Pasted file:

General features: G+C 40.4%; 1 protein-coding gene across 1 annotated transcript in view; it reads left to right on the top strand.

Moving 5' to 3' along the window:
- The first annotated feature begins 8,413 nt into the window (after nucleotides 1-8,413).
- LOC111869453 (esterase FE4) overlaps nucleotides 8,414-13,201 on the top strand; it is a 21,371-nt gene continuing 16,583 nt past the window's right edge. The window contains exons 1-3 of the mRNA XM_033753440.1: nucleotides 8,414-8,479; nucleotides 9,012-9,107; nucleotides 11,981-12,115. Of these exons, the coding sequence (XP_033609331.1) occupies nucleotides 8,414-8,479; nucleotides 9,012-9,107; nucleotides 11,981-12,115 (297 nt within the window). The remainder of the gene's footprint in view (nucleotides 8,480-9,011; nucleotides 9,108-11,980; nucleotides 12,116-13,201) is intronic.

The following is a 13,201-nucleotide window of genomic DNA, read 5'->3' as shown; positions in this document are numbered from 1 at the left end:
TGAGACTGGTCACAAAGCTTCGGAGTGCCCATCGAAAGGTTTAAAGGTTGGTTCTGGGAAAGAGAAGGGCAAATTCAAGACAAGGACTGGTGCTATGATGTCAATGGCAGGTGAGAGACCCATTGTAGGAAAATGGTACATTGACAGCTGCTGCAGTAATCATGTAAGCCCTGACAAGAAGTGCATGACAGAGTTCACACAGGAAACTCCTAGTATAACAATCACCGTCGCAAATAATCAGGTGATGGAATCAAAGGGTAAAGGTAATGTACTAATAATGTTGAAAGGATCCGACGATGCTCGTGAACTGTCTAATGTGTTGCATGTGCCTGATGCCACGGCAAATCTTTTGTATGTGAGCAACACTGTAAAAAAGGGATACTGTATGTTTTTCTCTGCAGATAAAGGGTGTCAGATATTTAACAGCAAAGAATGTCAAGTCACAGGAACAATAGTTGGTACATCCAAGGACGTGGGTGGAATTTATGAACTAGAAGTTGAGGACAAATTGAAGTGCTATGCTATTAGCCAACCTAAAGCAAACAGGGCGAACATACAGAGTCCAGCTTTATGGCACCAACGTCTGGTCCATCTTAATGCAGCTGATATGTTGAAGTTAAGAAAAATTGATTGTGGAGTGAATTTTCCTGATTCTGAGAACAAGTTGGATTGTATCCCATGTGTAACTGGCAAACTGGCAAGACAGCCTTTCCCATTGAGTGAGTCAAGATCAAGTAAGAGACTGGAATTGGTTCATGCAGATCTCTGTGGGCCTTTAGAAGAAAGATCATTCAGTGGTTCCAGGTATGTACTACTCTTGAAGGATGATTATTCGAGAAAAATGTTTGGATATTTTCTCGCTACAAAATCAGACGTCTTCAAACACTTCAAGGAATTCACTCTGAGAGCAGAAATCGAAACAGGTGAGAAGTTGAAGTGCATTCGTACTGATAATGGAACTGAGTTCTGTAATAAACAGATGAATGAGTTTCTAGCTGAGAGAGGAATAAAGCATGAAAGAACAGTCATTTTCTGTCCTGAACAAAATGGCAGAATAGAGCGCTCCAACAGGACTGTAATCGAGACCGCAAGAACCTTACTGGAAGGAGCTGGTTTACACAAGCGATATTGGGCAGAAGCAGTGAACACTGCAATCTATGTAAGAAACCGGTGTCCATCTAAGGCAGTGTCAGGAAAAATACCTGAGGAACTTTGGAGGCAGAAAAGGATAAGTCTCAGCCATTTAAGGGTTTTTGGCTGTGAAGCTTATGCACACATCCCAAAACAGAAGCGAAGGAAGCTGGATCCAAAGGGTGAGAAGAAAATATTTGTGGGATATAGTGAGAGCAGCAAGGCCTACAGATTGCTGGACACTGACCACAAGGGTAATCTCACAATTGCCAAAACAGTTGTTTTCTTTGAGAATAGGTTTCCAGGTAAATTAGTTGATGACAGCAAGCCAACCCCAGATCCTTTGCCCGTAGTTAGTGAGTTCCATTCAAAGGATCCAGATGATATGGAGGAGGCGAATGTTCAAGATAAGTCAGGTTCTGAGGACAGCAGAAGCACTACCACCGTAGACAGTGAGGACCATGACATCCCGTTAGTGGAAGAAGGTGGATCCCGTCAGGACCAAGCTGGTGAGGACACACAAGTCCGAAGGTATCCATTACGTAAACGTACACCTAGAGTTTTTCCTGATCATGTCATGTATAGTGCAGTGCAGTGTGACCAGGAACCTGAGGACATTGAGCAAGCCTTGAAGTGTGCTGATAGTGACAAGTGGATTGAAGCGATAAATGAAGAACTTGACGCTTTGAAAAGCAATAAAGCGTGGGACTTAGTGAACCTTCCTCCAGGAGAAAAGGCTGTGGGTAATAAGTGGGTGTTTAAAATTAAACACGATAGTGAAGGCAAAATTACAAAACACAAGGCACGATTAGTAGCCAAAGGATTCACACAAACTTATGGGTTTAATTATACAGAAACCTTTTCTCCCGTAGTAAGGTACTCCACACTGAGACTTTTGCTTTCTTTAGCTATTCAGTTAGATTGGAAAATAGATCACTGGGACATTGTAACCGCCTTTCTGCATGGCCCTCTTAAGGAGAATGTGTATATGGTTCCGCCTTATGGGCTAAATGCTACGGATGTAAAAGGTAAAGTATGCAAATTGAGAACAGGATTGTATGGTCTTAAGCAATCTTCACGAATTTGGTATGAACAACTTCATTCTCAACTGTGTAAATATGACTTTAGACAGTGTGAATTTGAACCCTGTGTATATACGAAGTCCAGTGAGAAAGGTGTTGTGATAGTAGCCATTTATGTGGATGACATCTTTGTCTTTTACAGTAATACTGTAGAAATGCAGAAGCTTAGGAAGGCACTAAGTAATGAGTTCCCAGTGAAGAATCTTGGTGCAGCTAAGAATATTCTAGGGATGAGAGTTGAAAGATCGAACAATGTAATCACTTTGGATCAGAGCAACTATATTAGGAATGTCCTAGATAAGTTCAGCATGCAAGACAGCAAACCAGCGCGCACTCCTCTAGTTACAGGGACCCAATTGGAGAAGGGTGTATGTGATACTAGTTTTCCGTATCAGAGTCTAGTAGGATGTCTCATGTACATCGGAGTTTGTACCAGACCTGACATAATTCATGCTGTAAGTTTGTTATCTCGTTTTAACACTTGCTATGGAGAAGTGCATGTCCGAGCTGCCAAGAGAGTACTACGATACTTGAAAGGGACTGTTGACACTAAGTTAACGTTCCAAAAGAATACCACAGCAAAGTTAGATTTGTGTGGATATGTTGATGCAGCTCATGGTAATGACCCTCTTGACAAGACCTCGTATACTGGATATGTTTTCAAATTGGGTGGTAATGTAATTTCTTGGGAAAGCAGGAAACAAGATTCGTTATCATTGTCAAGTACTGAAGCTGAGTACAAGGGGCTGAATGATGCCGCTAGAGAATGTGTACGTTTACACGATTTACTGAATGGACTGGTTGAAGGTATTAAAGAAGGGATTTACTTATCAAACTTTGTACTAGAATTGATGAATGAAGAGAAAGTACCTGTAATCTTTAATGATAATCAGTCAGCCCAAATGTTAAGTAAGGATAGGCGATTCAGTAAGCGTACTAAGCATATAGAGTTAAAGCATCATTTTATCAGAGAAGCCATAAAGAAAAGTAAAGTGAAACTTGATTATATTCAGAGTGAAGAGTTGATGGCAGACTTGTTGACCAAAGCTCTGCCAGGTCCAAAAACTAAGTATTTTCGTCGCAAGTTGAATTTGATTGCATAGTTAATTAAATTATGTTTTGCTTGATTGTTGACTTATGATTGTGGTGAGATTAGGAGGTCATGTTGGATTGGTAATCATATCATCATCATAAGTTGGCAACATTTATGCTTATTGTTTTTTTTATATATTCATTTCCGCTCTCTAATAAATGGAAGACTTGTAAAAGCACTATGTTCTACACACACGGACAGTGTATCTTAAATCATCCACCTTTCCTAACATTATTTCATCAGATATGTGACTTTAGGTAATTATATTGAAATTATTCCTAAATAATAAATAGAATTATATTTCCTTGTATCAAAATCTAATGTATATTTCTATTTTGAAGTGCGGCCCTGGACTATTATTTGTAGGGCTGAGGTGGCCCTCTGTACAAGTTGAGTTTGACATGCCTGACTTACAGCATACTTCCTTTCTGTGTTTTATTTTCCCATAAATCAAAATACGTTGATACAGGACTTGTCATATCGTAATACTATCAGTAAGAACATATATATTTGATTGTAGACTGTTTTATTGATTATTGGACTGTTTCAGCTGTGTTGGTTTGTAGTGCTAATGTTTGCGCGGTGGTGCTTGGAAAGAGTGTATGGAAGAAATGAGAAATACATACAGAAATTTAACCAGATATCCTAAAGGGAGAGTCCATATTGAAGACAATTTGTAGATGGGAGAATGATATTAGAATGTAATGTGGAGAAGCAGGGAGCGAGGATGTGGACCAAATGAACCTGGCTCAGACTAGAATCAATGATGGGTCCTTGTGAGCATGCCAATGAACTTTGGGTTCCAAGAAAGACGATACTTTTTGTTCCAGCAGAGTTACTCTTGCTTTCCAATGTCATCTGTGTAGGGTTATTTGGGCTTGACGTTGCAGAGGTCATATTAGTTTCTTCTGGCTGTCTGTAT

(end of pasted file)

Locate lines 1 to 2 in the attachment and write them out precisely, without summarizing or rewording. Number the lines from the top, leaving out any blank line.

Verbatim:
General features: G+C 40.4%; 1 protein-coding gene across 1 annotated transcript in view; it reads left to right on the top strand.

Moving 5' to 3' along the window: